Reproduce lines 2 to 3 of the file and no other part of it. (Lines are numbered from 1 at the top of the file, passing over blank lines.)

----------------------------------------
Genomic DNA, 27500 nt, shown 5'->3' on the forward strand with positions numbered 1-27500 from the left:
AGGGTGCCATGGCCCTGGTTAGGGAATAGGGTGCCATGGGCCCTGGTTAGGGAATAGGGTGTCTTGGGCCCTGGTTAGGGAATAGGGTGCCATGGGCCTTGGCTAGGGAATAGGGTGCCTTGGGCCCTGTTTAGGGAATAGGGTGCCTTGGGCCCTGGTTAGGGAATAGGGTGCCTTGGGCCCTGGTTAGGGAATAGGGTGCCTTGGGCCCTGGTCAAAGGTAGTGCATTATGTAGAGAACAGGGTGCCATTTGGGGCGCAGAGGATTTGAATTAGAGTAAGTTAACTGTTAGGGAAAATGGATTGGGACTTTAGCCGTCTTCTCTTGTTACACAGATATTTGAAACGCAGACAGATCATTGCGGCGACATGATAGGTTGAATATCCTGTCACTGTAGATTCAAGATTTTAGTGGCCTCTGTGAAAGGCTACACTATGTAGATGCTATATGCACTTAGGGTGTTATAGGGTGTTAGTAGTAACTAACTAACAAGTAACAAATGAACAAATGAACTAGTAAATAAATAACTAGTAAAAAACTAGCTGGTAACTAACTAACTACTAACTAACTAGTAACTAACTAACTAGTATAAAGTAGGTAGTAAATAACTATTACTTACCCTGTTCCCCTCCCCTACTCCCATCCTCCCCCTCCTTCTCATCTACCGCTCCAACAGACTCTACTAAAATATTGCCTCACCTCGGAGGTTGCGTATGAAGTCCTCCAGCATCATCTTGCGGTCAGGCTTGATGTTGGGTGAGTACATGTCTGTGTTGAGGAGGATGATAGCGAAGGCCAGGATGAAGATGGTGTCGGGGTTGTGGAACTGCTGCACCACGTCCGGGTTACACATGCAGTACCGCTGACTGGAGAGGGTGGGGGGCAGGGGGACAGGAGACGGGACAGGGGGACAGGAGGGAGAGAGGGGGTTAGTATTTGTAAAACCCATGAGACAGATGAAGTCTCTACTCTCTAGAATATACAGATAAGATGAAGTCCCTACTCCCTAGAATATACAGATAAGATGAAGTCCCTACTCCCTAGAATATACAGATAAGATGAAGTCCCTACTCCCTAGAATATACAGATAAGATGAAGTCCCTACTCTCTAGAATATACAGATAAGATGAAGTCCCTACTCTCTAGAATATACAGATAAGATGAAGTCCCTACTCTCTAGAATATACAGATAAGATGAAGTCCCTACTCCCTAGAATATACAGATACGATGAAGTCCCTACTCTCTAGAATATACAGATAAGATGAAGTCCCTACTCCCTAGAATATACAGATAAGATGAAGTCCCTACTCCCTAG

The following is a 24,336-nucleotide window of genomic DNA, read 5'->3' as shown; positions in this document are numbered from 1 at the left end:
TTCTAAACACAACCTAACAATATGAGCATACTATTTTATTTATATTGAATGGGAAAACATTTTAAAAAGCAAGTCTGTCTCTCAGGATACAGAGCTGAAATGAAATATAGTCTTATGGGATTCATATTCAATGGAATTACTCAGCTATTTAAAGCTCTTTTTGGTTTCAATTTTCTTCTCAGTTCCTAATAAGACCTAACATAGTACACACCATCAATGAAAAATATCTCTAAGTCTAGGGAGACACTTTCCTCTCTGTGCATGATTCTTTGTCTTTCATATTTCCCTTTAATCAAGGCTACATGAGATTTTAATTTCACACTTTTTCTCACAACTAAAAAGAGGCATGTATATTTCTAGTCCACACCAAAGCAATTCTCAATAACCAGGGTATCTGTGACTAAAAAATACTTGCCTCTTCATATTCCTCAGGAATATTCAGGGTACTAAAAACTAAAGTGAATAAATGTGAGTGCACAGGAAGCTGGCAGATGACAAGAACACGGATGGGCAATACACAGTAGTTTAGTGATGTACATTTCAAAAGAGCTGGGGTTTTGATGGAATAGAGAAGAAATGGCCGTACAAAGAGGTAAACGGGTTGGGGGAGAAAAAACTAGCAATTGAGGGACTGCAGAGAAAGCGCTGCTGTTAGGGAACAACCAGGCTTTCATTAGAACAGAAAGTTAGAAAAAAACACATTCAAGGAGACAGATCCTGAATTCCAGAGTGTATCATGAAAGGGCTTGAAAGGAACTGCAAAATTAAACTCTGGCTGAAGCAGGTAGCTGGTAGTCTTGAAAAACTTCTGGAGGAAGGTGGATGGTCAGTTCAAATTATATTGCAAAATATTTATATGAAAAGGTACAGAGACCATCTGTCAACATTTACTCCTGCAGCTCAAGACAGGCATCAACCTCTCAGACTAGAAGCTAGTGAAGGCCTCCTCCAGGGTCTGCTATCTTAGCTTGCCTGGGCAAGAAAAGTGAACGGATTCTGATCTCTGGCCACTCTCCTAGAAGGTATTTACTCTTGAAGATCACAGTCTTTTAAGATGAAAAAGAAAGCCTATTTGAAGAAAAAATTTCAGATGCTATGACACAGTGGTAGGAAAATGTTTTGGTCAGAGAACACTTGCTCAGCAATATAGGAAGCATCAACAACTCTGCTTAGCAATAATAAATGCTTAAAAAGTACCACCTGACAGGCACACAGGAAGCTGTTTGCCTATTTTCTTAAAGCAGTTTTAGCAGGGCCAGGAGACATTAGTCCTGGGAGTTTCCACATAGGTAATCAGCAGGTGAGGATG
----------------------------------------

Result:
AGGGTGCCATGGCCCTGGTTAGGGAATAGGGTGCCATGGGCCCTGGTTAGGGAATAGGGTGTCTTGGGCCCTGGTTAGGGAATAGGGTGCCATGGGCCTTGGCTAGGGAATAGGGTGCCTTGGGCCCTGTTTAGGGAATAGGGTGCCTTGGGCCCTGGTTAGGGAATAGGGTGCCTTGGGCCCTGGTTAGGGAATAGGGTGCCTTGGGCCCTGGTCAAAGGTAGTGCATTATGTAGAGAACAGGGTGCCATTTGGGGCGCAGAGGATTTGAATTAGAGTAAGTTAACTGTTAGGGAAAATGGATTGGGACTTTAGCCGTCTTCTCTTGTTACACAGATATTTGAAACGCAGACAGATCATTGCGGCGACATGATAGGTTGAATATCCTGTCACTGTAGATTCAAGATTTTAGTGGCCTCTGTGAAAGGCTACACTATGTAGATGCTATATGCACTTAGGGTGTTATAGGGTGTTAGTAGTAACTAACTAACAAGTAACAAATGAACAAATGAACTAGTAAATAAATAACTAGTAAAAAACTAGCTGGTAACTAACTAACTACTAACTAACTAGTAACTAACTAACTAGTATAAAGTAGGTAGTAAATAACTATTACTTACCCTGTTCCCCTCCCCTACTCCCATCCTCCCCCTCCTTCTCATCTACCGCTCCAACAGACTCTACTAAAATATTGCCTCACCTCGGAGGTTGCGTATGAAGTCCTCCAGCATCATCTTGCGGTCAGGCTTGATGTTGGGTGAGTACATGTCTGTGTTGAGGAGGATGATAGCGAAGGCCAGGATGAAGATGGTGTCGGGGTTGTGGAACTGCTGCACCACGTCCGGGTTACACATGCAGTACCGCTGACTGGAGAGGGTGGGGGGCAGGGGGACAGGAGACGGGACAGGGGGACAGGAGGGAGAGAGGGGGTTAGTATTTGTAAAACCCATGAGACAGATGAAGTCTCTACTCTCTAGAATATACAGATAAGATGAAGTCCCTACTCCCTAGAATATACAGATAAGATGAAGTCCCTACTCCCTAGAATATACAGATAAGATGAAGTCCCTACTCCCTAGAATATACAGATAAGATGAAGTCCCTACTCTCTAGAATATACAGATAAGATGAAGTCCCTACTCTCTAGAATATACAGATAAGATGAAGTCCCTACTCTCTAGAATATACAGATAAGATGAAGTCCCTACTCCCTAGAATATACAGATACGATGAAGTCCCTACTCTCTAGAATATACAGATAAGATGAAGTCCCTACTCCCTAGAATATACAGATAAGATGAAGTCCCTACTCCCTAG

The following is a 24,336-nucleotide window of genomic DNA, read 5'->3' as shown; positions in this document are numbered from 1 at the left end: